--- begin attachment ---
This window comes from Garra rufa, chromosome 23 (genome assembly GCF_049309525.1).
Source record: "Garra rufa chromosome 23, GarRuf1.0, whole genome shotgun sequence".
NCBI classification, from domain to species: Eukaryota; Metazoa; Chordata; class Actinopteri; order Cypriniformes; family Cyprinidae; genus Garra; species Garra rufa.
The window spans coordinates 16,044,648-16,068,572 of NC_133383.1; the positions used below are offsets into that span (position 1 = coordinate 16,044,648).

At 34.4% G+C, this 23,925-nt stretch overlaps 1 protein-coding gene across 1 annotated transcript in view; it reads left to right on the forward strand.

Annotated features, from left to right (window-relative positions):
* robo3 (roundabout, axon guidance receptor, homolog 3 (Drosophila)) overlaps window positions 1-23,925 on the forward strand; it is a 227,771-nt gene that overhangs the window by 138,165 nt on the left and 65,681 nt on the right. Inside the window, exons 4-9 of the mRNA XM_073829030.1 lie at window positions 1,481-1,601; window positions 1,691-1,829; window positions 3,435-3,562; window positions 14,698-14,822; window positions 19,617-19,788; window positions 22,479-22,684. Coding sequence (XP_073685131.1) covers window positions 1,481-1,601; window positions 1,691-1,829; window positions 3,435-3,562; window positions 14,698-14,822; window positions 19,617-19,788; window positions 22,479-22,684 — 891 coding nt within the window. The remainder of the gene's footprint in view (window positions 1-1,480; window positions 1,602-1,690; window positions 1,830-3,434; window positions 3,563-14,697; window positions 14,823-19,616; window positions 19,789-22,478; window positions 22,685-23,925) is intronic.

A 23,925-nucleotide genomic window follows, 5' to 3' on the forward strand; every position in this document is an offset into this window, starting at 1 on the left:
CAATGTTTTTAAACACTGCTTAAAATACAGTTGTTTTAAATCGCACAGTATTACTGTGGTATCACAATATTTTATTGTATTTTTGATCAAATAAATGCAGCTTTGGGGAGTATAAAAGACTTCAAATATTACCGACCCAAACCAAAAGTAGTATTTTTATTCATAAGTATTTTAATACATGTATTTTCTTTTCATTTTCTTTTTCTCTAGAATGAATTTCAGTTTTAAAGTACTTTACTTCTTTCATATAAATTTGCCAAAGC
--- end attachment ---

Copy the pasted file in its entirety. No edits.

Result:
This window comes from Garra rufa, chromosome 23 (genome assembly GCF_049309525.1).
Source record: "Garra rufa chromosome 23, GarRuf1.0, whole genome shotgun sequence".
NCBI classification, from domain to species: Eukaryota; Metazoa; Chordata; class Actinopteri; order Cypriniformes; family Cyprinidae; genus Garra; species Garra rufa.
The window spans coordinates 16,044,648-16,068,572 of NC_133383.1; the positions used below are offsets into that span (position 1 = coordinate 16,044,648).

At 34.4% G+C, this 23,925-nt stretch overlaps 1 protein-coding gene across 1 annotated transcript in view; it reads left to right on the forward strand.

Annotated features, from left to right (window-relative positions):
* robo3 (roundabout, axon guidance receptor, homolog 3 (Drosophila)) overlaps window positions 1-23,925 on the forward strand; it is a 227,771-nt gene that overhangs the window by 138,165 nt on the left and 65,681 nt on the right. Inside the window, exons 4-9 of the mRNA XM_073829030.1 lie at window positions 1,481-1,601; window positions 1,691-1,829; window positions 3,435-3,562; window positions 14,698-14,822; window positions 19,617-19,788; window positions 22,479-22,684. Coding sequence (XP_073685131.1) covers window positions 1,481-1,601; window positions 1,691-1,829; window positions 3,435-3,562; window positions 14,698-14,822; window positions 19,617-19,788; window positions 22,479-22,684 — 891 coding nt within the window. The remainder of the gene's footprint in view (window positions 1-1,480; window positions 1,602-1,690; window positions 1,830-3,434; window positions 3,563-14,697; window positions 14,823-19,616; window positions 19,789-22,478; window positions 22,685-23,925) is intronic.

A 23,925-nucleotide genomic window follows, 5' to 3' on the forward strand; every position in this document is an offset into this window, starting at 1 on the left:
CAATGTTTTTAAACACTGCTTAAAATACAGTTGTTTTAAATCGCACAGTATTACTGTGGTATCACAATATTTTATTGTATTTTTGATCAAATAAATGCAGCTTTGGGGAGTATAAAAGACTTCAAATATTACCGACCCAAACCAAAAGTAGTATTTTTATTCATAAGTATTTTAATACATGTATTTTCTTTTCATTTTCTTTTTCTCTAGAATGAATTTCAGTTTTAAAGTACTTTACTTCTTTCATATAAATTTGCCAAAGC